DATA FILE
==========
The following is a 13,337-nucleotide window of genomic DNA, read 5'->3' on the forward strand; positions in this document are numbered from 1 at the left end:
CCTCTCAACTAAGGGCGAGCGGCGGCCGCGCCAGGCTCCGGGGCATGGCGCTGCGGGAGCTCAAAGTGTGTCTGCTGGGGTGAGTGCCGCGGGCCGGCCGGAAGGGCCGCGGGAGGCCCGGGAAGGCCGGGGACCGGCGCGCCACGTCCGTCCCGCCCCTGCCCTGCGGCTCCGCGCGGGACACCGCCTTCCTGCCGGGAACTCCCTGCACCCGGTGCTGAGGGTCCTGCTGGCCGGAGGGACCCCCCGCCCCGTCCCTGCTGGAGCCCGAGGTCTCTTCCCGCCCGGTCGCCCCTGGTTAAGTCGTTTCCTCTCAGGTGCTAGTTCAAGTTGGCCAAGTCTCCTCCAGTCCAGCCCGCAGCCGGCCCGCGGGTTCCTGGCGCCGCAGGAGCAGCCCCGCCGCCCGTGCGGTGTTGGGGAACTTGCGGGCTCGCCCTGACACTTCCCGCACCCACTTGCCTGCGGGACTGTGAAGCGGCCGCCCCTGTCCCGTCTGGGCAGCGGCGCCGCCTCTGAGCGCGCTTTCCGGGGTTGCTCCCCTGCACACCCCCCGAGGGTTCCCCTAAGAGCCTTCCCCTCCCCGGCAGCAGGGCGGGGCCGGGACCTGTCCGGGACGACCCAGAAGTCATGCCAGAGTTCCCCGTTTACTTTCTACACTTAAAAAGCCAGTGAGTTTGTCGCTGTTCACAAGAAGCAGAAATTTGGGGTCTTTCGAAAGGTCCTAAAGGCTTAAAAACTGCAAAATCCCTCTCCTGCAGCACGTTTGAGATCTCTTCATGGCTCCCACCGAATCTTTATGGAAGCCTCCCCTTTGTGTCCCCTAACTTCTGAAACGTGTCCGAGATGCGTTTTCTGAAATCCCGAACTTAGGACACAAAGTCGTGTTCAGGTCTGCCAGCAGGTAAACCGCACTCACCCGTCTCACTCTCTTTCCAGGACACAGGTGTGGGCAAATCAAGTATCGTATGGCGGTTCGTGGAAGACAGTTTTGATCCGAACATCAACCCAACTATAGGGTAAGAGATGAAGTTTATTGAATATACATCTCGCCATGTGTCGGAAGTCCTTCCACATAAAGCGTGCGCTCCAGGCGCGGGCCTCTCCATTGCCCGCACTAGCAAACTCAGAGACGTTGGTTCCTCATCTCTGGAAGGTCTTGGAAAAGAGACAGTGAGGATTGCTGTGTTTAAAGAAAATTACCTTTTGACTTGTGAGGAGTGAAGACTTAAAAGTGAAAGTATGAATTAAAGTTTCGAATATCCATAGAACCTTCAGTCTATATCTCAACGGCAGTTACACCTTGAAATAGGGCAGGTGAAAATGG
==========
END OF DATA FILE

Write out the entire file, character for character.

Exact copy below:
The following is a 13,337-nucleotide window of genomic DNA, read 5'->3' on the forward strand; positions in this document are numbered from 1 at the left end:
CCTCTCAACTAAGGGCGAGCGGCGGCCGCGCCAGGCTCCGGGGCATGGCGCTGCGGGAGCTCAAAGTGTGTCTGCTGGGGTGAGTGCCGCGGGCCGGCCGGAAGGGCCGCGGGAGGCCCGGGAAGGCCGGGGACCGGCGCGCCACGTCCGTCCCGCCCCTGCCCTGCGGCTCCGCGCGGGACACCGCCTTCCTGCCGGGAACTCCCTGCACCCGGTGCTGAGGGTCCTGCTGGCCGGAGGGACCCCCCGCCCCGTCCCTGCTGGAGCCCGAGGTCTCTTCCCGCCCGGTCGCCCCTGGTTAAGTCGTTTCCTCTCAGGTGCTAGTTCAAGTTGGCCAAGTCTCCTCCAGTCCAGCCCGCAGCCGGCCCGCGGGTTCCTGGCGCCGCAGGAGCAGCCCCGCCGCCCGTGCGGTGTTGGGGAACTTGCGGGCTCGCCCTGACACTTCCCGCACCCACTTGCCTGCGGGACTGTGAAGCGGCCGCCCCTGTCCCGTCTGGGCAGCGGCGCCGCCTCTGAGCGCGCTTTCCGGGGTTGCTCCCCTGCACACCCCCCGAGGGTTCCCCTAAGAGCCTTCCCCTCCCCGGCAGCAGGGCGGGGCCGGGACCTGTCCGGGACGACCCAGAAGTCATGCCAGAGTTCCCCGTTTACTTTCTACACTTAAAAAGCCAGTGAGTTTGTCGCTGTTCACAAGAAGCAGAAATTTGGGGTCTTTCGAAAGGTCCTAAAGGCTTAAAAACTGCAAAATCCCTCTCCTGCAGCACGTTTGAGATCTCTTCATGGCTCCCACCGAATCTTTATGGAAGCCTCCCCTTTGTGTCCCCTAACTTCTGAAACGTGTCCGAGATGCGTTTTCTGAAATCCCGAACTTAGGACACAAAGTCGTGTTCAGGTCTGCCAGCAGGTAAACCGCACTCACCCGTCTCACTCTCTTTCCAGGACACAGGTGTGGGCAAATCAAGTATCGTATGGCGGTTCGTGGAAGACAGTTTTGATCCGAACATCAACCCAACTATAGGGTAAGAGATGAAGTTTATTGAATATACATCTCGCCATGTGTCGGAAGTCCTTCCACATAAAGCGTGCGCTCCAGGCGCGGGCCTCTCCATTGCCCGCACTAGCAAACTCAGAGACGTTGGTTCCTCATCTCTGGAAGGTCTTGGAAAAGAGACAGTGAGGATTGCTGTGTTTAAAGAAAATTACCTTTTGACTTGTGAGGAGTGAAGACTTAAAAGTGAAAGTATGAATTAAAGTTTCGAATATCCATAGAACCTTCAGTCTATATCTCAACGGCAGTTACACCTTGAAATAGGGCAGGTGAAAATGG